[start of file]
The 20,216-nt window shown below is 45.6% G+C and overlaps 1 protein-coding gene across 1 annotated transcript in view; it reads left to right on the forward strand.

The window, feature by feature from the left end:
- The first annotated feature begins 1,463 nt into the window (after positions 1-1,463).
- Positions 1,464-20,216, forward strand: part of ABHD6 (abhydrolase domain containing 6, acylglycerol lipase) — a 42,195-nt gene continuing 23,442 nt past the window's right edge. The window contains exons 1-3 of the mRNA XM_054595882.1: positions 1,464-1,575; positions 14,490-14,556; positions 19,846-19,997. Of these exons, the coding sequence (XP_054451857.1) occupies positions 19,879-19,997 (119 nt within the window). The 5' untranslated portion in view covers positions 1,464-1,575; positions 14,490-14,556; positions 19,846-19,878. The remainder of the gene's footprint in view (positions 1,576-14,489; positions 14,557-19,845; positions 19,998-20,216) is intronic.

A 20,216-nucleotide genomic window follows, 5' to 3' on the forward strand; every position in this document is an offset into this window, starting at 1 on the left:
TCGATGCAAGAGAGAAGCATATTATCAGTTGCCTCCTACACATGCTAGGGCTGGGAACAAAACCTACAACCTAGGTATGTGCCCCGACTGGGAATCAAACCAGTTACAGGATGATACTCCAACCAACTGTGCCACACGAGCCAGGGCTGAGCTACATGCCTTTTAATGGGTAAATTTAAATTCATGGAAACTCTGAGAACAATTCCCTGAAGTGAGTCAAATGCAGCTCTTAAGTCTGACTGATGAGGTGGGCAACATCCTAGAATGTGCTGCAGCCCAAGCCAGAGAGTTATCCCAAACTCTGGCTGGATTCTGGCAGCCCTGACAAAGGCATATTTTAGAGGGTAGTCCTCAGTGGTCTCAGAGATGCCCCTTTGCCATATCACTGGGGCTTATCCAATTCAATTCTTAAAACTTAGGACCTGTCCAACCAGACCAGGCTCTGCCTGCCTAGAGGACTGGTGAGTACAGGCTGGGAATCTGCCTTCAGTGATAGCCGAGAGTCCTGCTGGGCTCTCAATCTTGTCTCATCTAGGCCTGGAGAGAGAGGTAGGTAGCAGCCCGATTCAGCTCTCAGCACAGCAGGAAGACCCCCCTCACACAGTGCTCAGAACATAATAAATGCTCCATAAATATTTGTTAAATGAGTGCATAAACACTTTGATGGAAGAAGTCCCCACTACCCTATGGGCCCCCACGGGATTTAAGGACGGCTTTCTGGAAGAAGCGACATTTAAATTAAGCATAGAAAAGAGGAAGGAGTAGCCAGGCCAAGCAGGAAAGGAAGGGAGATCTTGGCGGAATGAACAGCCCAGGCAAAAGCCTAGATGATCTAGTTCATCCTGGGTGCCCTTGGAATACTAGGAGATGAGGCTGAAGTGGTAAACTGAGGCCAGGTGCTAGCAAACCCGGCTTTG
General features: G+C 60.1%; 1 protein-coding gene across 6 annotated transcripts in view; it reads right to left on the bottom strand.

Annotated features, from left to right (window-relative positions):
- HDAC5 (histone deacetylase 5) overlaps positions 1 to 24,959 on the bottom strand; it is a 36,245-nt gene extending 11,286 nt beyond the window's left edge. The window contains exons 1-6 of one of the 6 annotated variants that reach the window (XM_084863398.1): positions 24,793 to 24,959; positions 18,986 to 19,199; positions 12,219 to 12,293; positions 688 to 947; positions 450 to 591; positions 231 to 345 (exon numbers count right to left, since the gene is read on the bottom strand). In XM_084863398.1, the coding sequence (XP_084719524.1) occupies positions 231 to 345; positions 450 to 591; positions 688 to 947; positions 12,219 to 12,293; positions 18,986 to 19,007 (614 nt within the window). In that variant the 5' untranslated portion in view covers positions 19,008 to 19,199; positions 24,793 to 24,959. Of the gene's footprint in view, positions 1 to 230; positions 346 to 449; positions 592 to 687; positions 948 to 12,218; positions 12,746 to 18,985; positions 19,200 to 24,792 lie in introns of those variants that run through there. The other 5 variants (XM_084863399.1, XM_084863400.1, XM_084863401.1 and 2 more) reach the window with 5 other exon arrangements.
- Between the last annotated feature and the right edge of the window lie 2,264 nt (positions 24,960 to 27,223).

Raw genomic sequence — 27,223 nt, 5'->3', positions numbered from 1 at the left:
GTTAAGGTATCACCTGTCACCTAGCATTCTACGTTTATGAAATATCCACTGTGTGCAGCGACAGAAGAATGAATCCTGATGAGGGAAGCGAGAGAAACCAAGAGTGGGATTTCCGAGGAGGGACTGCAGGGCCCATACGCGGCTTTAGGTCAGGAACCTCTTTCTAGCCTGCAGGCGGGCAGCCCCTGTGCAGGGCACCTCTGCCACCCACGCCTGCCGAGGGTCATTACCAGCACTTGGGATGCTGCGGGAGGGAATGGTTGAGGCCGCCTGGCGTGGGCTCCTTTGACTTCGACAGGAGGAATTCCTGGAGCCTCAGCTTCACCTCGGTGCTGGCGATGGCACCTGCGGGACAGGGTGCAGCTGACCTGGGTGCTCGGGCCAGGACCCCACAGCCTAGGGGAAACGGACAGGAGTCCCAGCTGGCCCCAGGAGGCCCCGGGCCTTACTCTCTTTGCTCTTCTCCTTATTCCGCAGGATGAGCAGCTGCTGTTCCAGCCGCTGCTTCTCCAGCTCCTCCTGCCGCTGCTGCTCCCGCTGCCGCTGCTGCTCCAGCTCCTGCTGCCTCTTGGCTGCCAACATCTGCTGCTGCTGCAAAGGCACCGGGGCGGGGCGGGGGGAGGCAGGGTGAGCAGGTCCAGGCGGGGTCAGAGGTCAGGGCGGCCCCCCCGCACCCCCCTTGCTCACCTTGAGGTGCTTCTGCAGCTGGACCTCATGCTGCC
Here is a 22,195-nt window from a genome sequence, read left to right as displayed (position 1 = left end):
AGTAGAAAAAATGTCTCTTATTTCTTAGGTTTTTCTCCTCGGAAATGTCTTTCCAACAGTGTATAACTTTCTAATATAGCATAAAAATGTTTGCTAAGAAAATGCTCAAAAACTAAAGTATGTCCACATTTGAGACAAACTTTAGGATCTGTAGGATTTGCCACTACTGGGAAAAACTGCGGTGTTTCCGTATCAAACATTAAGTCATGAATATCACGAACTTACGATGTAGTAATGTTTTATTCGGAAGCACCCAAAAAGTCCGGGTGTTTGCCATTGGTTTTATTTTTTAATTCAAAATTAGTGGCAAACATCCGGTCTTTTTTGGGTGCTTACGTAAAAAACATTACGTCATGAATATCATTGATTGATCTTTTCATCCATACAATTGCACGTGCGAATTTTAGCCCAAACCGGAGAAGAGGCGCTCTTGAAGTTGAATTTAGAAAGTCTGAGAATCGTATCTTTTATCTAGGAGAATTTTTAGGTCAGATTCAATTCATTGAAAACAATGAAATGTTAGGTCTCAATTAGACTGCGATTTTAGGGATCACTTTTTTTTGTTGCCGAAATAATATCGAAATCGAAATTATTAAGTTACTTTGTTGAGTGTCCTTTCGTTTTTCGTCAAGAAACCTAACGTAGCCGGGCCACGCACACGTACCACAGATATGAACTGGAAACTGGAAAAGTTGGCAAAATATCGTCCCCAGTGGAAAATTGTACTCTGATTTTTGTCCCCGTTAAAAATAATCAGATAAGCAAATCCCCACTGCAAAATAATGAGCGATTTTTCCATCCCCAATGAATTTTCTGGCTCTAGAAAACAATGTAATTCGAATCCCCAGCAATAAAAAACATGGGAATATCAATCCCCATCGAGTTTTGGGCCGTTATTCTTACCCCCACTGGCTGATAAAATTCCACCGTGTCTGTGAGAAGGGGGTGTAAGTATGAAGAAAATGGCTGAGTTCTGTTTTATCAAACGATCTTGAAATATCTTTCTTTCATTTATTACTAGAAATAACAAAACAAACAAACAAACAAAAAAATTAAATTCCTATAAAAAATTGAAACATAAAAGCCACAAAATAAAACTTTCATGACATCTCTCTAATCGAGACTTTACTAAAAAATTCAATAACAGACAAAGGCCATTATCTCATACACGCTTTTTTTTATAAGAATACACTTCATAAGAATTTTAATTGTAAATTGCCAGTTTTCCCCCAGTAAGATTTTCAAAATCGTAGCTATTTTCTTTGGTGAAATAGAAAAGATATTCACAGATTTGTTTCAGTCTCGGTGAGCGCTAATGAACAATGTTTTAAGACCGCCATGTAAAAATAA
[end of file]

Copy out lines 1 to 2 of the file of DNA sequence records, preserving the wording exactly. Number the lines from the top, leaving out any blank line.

The 20,216-nt window shown below is 45.6% G+C and overlaps 1 protein-coding gene across 1 annotated transcript in view; it reads left to right on the forward strand.

The window, feature by feature from the left end: